Tesorion Immunity
in the education industry

New techniques are interesting, also to cyber-criminals

The education industry in the Netherlands went through significant changes in the first half of 2020. In a very short period of time, a switch from mostly classroom education to mostly online education had to take place.

In the industry paper, you can read how you can protect yourself against cyber-criminality in the education industry.

How do I provide for a secure digital environment?

It is essential within an educational institution or training institute to keep the awareness of employees in the area of cyber-security up to date. Unfortunately, looking along when a password is entered because the PC screen is still being shared or sharing an account between several persons are still frequently occurring situations. These are situations that render the IT environment vulnerable.

In addition, schools also have to deal with an external threat, namely their own students. Fairly regularly, it happens that students try to manipulate, for instance, the test results or carry out a DDoS attack on the systems of the school. There is simultaneously question of an external threat: Cyber-criminals use, for instance, ransomware, phishing, and DDoS attacks to inflict damages on the education industry. An attack can cause disruptions in ICT facilities, identity fraud, and reputational damages. Threatening to disclose data is also a considerable risk.

New teaching methods lead to new challenges

In addition, new teaching methods and forms, like MOOCS (Massive Open Online Courses), adaptive learning, and developments like artificial intelligence (AI) provide for a more significant adoption of digitalisation within the education industry. Moreover, digitalisation ensures that new ways are created to better gear education and research to each other.

Students grow up with technology

Students grew up with technology. They consequently have a head-start in respect of teaching staff when it comes to online cooperation and/or the use of certain applications. They are more prone to use (new) applications if these contribute to maintaining, for instance, social contacts, sharing information more efficiently or learning specific skills. However, not every application is equally reliable and sometimes an app can also contain malicious software components.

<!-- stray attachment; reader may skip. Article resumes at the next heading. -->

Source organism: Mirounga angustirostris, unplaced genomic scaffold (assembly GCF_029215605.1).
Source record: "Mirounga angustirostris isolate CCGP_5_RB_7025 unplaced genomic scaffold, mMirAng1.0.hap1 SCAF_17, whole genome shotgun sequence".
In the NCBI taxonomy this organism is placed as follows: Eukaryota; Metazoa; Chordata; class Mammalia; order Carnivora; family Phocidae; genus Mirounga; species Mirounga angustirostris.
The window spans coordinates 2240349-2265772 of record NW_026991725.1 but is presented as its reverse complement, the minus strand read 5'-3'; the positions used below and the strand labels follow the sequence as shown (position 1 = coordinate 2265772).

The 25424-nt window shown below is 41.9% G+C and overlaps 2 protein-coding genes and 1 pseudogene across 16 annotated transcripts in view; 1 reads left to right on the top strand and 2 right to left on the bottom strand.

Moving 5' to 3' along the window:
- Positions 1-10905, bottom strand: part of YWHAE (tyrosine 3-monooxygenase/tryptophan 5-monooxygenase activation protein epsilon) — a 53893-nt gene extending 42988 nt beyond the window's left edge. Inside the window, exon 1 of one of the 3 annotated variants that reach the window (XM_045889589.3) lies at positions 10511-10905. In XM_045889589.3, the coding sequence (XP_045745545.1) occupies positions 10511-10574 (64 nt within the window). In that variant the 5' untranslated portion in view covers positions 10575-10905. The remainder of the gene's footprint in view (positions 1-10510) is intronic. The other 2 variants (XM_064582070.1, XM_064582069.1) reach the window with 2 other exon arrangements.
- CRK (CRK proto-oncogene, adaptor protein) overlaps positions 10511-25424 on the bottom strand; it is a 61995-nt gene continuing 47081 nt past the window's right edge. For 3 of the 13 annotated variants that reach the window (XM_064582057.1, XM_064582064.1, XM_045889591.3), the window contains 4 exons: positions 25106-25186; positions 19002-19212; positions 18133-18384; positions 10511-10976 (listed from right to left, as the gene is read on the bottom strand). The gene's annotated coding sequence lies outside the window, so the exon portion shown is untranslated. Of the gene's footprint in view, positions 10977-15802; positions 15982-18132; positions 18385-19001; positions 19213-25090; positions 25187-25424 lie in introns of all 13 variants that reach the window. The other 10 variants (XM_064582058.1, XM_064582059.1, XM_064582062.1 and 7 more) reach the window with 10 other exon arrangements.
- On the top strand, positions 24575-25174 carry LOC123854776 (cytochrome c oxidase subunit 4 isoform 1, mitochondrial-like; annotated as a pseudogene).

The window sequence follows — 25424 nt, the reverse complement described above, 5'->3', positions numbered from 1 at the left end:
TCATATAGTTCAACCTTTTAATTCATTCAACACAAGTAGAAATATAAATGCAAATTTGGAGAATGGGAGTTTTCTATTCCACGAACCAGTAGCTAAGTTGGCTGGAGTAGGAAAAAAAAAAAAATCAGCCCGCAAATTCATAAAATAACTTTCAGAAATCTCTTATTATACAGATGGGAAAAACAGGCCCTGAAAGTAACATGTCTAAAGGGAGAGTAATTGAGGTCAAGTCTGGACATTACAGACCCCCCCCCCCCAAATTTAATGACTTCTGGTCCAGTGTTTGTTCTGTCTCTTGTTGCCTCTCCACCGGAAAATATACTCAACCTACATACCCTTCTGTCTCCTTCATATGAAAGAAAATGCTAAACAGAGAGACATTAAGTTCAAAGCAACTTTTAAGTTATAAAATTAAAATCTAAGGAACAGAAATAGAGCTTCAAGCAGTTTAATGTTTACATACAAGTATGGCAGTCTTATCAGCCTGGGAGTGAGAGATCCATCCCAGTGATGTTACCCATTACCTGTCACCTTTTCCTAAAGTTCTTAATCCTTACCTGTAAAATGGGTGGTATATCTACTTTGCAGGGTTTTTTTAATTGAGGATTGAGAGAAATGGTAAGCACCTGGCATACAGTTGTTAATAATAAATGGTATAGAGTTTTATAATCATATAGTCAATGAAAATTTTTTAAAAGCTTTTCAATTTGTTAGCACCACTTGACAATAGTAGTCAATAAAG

Tested cyber-criminality methods, e.g. ransomware, phishing, and DDoS attacks, continue increasing.

This follows from the SURF Cyber-Threat Framework 2019/2020.

Let BYOD do the work for you

BYOD is an effective concept to make access to the network as easy and simple as possible for students and teaching staff. At the same time, it imposes a challenge for the IT organisation, because how do you make sure that all these devices easily gain access to an internet connection without adjustments being required on all of these devices?

Accessible, open, but foremost safe & secure

The aim was to provide easy access to the internet and network for everyone – even for users using their own devices, without any modifications being necessary. The top priority was for users to be able to get online quickly. Continue reading

Arjan Teuwsen, unit coördinator infra ROC Nijmegen, Jean Paul Houkes, ICT-medewerker ROC Nijmegen en Rutger Janssen, ICT-medewerker ROC Nijmegen

medewerkers ROC Nijmegen

With BYOD, you have to secure the IT network directly at the gate

This network security application recognises which user is joining the network and the device they are using and, according to the configuration, grants (or does not grant) access rights to particular network locations, applications, and sources. “The solution was the only one that offered a flexible and transparent solution for doing this. Continue reading

Gino van der Velden, Manager IT Operations bij TU Delft

Gino van der Velden TU Delft